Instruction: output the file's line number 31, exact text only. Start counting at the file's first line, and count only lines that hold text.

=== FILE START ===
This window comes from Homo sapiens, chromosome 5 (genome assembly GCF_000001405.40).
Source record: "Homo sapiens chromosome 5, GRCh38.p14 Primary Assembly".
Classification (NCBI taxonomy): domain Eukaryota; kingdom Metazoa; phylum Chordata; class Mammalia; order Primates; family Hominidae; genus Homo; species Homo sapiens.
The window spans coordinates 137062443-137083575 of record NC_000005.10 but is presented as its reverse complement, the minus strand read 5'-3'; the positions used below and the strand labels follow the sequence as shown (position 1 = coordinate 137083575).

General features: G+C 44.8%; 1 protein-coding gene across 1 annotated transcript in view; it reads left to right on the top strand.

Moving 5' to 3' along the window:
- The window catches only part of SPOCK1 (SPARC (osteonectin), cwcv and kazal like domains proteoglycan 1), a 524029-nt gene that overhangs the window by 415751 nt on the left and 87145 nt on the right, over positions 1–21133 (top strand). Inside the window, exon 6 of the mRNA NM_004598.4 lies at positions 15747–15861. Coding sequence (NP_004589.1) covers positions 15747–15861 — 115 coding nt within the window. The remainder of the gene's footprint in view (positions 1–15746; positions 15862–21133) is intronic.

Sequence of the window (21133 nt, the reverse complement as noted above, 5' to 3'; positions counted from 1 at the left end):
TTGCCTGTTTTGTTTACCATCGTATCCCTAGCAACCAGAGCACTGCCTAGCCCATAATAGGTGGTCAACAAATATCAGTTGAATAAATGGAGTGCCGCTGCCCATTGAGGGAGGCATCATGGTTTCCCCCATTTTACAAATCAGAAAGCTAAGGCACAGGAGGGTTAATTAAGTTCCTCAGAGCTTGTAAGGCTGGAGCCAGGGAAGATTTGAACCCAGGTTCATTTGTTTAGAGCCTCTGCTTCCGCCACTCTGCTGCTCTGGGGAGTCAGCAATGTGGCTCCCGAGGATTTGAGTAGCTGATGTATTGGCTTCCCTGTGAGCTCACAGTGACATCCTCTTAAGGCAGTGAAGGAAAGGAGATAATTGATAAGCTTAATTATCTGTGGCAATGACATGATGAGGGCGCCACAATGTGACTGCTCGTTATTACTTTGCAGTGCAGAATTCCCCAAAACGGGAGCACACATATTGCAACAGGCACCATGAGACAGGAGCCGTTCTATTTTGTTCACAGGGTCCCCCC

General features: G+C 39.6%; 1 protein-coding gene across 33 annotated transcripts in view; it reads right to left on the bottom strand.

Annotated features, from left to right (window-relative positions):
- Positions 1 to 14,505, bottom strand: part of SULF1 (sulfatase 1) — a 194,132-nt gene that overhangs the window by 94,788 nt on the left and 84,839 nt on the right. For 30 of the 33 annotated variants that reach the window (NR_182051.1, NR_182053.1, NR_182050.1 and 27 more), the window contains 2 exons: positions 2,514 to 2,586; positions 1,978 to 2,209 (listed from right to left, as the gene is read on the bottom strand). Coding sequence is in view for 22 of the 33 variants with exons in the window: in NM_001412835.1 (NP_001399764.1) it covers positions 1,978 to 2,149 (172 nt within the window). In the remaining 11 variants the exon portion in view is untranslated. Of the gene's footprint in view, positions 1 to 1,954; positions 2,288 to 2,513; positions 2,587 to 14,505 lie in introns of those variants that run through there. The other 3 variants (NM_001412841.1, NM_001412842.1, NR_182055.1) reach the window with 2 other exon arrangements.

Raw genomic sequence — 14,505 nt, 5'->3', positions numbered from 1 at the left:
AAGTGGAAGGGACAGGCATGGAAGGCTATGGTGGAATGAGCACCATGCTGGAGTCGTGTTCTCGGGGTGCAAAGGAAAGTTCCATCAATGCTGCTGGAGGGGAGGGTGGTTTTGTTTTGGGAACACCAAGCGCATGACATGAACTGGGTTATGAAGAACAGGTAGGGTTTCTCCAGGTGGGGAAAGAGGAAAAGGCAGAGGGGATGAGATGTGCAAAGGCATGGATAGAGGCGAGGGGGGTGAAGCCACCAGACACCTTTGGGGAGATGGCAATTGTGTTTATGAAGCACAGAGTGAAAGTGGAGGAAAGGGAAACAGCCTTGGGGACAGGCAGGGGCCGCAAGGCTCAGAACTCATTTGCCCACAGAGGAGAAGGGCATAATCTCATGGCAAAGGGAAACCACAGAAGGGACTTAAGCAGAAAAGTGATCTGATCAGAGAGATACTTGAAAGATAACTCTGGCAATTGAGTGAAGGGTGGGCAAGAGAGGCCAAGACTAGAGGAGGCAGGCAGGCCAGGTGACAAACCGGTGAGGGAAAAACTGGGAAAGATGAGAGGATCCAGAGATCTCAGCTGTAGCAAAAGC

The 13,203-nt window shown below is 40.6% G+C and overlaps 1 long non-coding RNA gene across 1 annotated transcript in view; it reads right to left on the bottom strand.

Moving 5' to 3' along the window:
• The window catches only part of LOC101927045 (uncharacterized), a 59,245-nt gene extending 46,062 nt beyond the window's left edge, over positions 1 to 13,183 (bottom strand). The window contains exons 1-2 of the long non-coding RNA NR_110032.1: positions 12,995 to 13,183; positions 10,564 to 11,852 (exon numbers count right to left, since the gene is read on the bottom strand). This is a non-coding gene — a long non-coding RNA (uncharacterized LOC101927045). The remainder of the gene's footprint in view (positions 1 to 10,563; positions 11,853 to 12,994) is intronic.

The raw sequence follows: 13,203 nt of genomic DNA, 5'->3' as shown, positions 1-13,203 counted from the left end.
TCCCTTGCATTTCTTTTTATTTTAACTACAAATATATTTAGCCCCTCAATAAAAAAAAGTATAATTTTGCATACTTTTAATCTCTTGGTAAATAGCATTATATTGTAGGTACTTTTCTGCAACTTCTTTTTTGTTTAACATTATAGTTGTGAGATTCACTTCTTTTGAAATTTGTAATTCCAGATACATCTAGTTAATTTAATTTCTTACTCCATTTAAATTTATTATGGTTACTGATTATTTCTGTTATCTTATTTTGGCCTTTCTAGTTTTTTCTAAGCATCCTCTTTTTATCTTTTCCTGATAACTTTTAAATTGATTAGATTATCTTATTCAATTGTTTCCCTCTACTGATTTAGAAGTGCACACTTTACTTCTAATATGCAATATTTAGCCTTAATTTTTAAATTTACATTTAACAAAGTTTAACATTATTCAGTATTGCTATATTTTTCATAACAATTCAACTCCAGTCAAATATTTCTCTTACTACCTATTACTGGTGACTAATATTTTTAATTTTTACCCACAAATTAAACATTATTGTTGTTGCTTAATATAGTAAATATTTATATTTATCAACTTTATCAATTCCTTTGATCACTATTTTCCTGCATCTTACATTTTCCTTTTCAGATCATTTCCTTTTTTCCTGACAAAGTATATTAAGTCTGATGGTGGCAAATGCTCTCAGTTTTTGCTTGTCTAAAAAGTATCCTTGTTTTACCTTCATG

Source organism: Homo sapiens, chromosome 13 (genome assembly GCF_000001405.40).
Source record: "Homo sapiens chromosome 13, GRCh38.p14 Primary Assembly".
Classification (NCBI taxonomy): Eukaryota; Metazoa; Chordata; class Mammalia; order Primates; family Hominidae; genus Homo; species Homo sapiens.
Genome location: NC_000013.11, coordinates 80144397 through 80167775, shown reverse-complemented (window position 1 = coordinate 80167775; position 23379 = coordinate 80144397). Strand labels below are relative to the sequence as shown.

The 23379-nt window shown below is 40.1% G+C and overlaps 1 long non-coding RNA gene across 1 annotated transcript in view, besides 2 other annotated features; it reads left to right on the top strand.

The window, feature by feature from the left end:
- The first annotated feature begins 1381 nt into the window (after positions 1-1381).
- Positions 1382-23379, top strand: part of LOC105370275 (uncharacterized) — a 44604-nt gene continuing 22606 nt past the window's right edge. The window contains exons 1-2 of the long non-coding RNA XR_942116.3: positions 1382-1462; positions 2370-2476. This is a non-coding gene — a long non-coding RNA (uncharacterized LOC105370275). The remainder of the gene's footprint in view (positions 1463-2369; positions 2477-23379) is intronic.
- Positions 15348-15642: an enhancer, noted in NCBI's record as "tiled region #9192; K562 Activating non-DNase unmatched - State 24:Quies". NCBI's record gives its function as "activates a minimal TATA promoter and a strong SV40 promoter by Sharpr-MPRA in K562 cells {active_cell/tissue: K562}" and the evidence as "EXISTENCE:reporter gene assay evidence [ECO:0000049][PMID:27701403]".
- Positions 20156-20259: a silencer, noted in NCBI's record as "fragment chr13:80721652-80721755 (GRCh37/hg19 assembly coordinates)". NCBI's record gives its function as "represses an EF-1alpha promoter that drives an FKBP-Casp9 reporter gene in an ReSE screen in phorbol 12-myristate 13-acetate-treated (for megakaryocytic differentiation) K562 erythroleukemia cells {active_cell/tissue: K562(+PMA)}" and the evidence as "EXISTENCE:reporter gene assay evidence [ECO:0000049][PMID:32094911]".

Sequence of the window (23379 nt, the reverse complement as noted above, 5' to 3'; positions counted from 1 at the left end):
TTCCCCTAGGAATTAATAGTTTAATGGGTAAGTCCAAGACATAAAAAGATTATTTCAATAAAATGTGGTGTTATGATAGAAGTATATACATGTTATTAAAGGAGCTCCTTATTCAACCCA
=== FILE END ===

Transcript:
TTCCCCTAGGAATTAATAGTTTAATGGGTAAGTCCAAGACATAAAAAGATTATTTCAATAAAATGTGGTGTTATGATAGAAGTATATACATGTTATTAAAGGAGCTCCTTATTCAACCCA